In a live 20-minute performance, the artist sits blindfolded in front of an audience recalling experiences of occupying different types of backrooms. Rosenfeld explicitly details her first cruising encounters in the backrooms of gay bars as a visibly female bodied person, a voyeur, and the precarity of trying to pass in these spaces. The artist renders the cruising experience as one of reading social codes, a process of going undercover, while trying to ensure her physical safety. Protection becomes part of the turn-on. Rosenfeld abruptly cuts the narrative, switching from her early sexual explorations to memories of being sent to fat camp at age eleven. Here she describes the backroom as a ‘junk food cornucopia,’ one that is only accessible for a select few—those that have lost too much weight. As the performance unfolds, these juxtaposing memories reveal a mirroring into what it means to be faced with impossible desire and attempt to pass in different kinds of ‘backrooms.’ In both scenarios, Rosenfeld details the various tactics she uses in order to not ‘out’ herself in spaces that are not for her. On both occasions she is discovered, caught, revealed. Slurping and sucking sounds permeate the room and encapsulate the sharp transitions between these different types of backrooms. Backroom first premiered at Basso, Berlin (2011), Hebbel am Ufer Theater, Berlin (2011), and at The Famous Fem(inists) Get into Trouble Performance Series (2012), Stockholm.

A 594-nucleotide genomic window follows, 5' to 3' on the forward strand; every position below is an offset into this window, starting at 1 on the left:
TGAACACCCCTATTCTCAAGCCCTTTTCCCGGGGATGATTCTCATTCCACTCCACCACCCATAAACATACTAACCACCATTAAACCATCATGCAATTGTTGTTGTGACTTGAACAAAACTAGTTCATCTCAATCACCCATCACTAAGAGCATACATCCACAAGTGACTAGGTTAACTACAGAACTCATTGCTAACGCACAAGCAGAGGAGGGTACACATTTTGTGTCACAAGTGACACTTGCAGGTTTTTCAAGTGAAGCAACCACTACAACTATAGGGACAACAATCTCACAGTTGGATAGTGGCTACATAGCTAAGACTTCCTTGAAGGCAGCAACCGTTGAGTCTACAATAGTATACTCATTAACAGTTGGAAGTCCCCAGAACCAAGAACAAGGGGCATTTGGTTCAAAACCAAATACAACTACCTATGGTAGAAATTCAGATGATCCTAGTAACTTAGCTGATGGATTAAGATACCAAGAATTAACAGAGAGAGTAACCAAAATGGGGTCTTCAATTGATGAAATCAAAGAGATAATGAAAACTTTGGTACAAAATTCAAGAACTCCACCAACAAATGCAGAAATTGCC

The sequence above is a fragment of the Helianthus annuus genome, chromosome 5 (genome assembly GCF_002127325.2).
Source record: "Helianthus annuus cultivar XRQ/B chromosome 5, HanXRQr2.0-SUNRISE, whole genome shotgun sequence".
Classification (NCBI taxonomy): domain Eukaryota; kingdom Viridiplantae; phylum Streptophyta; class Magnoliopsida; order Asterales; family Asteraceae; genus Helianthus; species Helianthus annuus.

Text written by Jana Morrison